Could what your doctor tells you about a migraine medication affect how well it works? A new study finds that the information health care providers give patients when prescribing a treatment influences their expectations and the results.
Researchers studied more than 450 migraine attacks in 66 people. The participants were first asked to document their headache pain and other symptoms, such as nausea, vomiting and sensitivity to light and sound. Then, they were given six envelopes with pills and instructed to take one for each of their next six migraines.
The results showed that giving pills with positive expectations significantly boosted the efficacy of both the active migraine medication and the placebo.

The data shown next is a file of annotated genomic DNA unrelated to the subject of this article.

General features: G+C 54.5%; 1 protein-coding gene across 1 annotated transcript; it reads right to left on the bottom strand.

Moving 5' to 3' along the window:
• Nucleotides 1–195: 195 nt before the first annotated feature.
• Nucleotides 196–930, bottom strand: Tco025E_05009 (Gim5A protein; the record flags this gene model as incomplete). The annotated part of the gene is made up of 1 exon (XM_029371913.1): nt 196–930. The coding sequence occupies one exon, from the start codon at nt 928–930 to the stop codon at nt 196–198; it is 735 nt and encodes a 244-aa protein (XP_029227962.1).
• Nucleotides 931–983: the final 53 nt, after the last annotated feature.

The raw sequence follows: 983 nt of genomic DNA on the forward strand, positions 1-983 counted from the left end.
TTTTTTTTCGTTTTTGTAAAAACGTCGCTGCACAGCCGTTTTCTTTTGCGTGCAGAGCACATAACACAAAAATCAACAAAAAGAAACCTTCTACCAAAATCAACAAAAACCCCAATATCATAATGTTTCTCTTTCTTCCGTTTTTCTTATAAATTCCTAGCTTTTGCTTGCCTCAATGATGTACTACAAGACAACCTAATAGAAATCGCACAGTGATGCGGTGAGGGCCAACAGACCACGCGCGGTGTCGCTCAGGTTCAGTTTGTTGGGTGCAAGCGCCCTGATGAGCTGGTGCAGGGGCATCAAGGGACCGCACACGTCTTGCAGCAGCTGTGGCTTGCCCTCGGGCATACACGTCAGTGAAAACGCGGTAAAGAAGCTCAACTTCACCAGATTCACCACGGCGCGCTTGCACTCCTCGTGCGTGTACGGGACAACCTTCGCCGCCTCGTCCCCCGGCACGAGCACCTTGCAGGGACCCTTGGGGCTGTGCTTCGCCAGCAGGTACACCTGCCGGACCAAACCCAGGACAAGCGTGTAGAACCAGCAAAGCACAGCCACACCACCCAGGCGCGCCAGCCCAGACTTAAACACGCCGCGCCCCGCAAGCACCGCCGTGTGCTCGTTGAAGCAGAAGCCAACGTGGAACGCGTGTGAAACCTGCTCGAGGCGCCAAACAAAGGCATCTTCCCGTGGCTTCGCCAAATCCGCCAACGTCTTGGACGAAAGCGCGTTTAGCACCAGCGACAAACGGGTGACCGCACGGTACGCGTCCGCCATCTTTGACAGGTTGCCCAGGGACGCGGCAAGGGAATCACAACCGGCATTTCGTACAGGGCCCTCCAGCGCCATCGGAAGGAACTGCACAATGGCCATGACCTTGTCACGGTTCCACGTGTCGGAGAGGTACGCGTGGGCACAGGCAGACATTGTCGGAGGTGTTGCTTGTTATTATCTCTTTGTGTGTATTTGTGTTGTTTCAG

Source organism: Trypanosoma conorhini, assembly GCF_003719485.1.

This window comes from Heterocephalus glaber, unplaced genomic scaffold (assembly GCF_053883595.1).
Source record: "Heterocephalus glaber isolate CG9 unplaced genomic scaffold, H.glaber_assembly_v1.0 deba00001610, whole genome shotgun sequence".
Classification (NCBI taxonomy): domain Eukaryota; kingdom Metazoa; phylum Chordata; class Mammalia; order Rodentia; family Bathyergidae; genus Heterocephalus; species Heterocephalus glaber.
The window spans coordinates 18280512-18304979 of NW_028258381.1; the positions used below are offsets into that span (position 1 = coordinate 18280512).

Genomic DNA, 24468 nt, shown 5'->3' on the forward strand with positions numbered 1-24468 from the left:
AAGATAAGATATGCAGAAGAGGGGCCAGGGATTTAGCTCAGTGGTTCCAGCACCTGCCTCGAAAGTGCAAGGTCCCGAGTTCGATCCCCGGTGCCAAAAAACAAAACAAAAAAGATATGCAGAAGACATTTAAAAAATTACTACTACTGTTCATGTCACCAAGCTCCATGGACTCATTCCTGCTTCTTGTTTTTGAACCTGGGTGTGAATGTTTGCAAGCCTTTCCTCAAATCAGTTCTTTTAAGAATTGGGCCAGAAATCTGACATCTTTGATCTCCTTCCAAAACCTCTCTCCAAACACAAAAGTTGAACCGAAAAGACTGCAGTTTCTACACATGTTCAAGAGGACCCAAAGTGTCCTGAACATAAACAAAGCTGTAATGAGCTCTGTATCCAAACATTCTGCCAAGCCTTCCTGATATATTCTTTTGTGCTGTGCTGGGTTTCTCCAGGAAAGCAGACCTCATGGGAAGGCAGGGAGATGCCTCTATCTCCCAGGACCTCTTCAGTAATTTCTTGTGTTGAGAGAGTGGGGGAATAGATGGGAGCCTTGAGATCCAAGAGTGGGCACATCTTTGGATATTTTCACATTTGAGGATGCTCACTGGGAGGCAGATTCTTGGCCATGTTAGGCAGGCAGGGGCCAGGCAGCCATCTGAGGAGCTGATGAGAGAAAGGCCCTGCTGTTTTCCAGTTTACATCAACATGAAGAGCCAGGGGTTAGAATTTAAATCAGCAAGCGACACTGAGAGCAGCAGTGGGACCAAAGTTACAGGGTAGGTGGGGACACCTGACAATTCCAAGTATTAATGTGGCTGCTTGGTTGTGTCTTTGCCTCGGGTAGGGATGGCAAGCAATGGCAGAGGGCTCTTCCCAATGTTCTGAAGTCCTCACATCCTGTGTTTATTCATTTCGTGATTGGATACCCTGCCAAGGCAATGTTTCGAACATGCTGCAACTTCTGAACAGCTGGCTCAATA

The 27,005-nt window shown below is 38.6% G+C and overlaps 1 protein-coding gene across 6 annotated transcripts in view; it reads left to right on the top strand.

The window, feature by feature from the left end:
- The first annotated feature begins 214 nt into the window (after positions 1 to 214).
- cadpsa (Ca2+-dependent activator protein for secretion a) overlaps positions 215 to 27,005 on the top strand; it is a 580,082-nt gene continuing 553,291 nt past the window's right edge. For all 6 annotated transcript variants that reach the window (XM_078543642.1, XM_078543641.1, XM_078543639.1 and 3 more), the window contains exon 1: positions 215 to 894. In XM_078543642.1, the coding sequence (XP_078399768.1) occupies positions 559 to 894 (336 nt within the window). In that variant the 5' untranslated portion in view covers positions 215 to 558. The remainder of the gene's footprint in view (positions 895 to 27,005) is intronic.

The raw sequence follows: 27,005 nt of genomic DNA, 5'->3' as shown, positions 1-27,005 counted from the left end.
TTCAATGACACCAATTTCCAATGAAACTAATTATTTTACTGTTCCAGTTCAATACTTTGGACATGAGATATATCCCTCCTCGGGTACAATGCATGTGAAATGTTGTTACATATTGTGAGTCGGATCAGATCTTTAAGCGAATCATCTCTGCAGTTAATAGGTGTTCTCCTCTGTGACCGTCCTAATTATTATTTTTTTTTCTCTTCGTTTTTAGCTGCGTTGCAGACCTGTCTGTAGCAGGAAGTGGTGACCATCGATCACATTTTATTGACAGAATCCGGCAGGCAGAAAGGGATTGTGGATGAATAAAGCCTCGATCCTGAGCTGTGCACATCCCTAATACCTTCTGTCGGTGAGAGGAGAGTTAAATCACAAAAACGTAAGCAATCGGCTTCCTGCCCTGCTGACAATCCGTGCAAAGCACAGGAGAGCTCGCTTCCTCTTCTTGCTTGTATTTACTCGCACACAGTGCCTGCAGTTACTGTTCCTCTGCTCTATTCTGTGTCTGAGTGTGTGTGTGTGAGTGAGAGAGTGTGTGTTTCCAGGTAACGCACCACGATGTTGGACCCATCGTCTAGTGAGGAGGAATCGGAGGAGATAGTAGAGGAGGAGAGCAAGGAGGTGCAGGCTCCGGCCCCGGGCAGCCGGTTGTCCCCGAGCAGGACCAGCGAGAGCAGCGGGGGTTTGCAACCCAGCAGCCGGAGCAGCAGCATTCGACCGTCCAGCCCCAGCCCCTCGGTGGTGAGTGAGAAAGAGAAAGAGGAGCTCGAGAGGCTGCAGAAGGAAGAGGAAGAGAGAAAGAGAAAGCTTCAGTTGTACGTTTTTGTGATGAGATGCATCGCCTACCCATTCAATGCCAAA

Neutral information also increased headache relief. Conversely, giving negative information resulted in the lowest reported benefit. not only for the placebo, but for the actual medication, as well.
The researchers say this study shows that medication and information may be equally important for migraine relief.
I'm Dr. Cindy Haines of HealthDay TV, with the latest breakthroughs from the world of medicine.